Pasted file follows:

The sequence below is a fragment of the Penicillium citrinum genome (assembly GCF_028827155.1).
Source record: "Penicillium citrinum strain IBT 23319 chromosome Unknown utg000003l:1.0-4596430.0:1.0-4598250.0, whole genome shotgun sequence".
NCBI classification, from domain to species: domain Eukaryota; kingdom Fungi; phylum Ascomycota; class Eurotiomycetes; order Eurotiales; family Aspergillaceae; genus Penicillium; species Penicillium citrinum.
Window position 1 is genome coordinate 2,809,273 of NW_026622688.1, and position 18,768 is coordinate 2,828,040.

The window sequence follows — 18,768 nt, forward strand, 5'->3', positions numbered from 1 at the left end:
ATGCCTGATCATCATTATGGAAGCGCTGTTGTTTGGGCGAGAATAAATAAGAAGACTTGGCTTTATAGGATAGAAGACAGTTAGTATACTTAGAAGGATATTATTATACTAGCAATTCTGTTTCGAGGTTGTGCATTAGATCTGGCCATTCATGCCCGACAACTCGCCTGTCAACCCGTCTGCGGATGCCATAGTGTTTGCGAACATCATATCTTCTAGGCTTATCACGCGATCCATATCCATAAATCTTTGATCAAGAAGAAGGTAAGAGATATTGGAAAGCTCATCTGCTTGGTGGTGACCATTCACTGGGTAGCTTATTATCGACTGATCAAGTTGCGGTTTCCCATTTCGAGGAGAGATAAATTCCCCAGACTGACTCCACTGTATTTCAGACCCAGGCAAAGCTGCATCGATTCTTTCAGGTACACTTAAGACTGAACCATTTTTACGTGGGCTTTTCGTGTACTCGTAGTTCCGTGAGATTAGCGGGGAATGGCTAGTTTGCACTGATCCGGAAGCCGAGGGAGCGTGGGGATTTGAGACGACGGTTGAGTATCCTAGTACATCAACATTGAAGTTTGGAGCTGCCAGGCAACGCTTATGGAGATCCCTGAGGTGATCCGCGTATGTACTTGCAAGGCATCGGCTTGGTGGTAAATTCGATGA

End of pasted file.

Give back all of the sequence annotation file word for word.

The sequence below is a fragment of the Penicillium citrinum genome (assembly GCF_028827155.1).
Source record: "Penicillium citrinum strain IBT 23319 chromosome Unknown utg000003l:1.0-4596430.0:1.0-4598250.0, whole genome shotgun sequence".
NCBI classification, from domain to species: domain Eukaryota; kingdom Fungi; phylum Ascomycota; class Eurotiomycetes; order Eurotiales; family Aspergillaceae; genus Penicillium; species Penicillium citrinum.
Window position 1 is genome coordinate 2,809,273 of NW_026622688.1, and position 18,768 is coordinate 2,828,040.

The window sequence follows — 18,768 nt, forward strand, 5'->3', positions numbered from 1 at the left end:
ATGCCTGATCATCATTATGGAAGCGCTGTTGTTTGGGCGAGAATAAATAAGAAGACTTGGCTTTATAGGATAGAAGACAGTTAGTATACTTAGAAGGATATTATTATACTAGCAATTCTGTTTCGAGGTTGTGCATTAGATCTGGCCATTCATGCCCGACAACTCGCCTGTCAACCCGTCTGCGGATGCCATAGTGTTTGCGAACATCATATCTTCTAGGCTTATCACGCGATCCATATCCATAAATCTTTGATCAAGAAGAAGGTAAGAGATATTGGAAAGCTCATCTGCTTGGTGGTGACCATTCACTGGGTAGCTTATTATCGACTGATCAAGTTGCGGTTTCCCATTTCGAGGAGAGATAAATTCCCCAGACTGACTCCACTGTATTTCAGACCCAGGCAAAGCTGCATCGATTCTTTCAGGTACACTTAAGACTGAACCATTTTTACGTGGGCTTTTCGTGTACTCGTAGTTCCGTGAGATTAGCGGGGAATGGCTAGTTTGCACTGATCCGGAAGCCGAGGGAGCGTGGGGATTTGAGACGACGGTTGAGTATCCTAGTACATCAACATTGAAGTTTGGAGCTGCCAGGCAACGCTTATGGAGATCCCTGAGGTGATCCGCGTATGTACTTGCAAGGCATCGGCTTGGTGGTAAATTCGATGA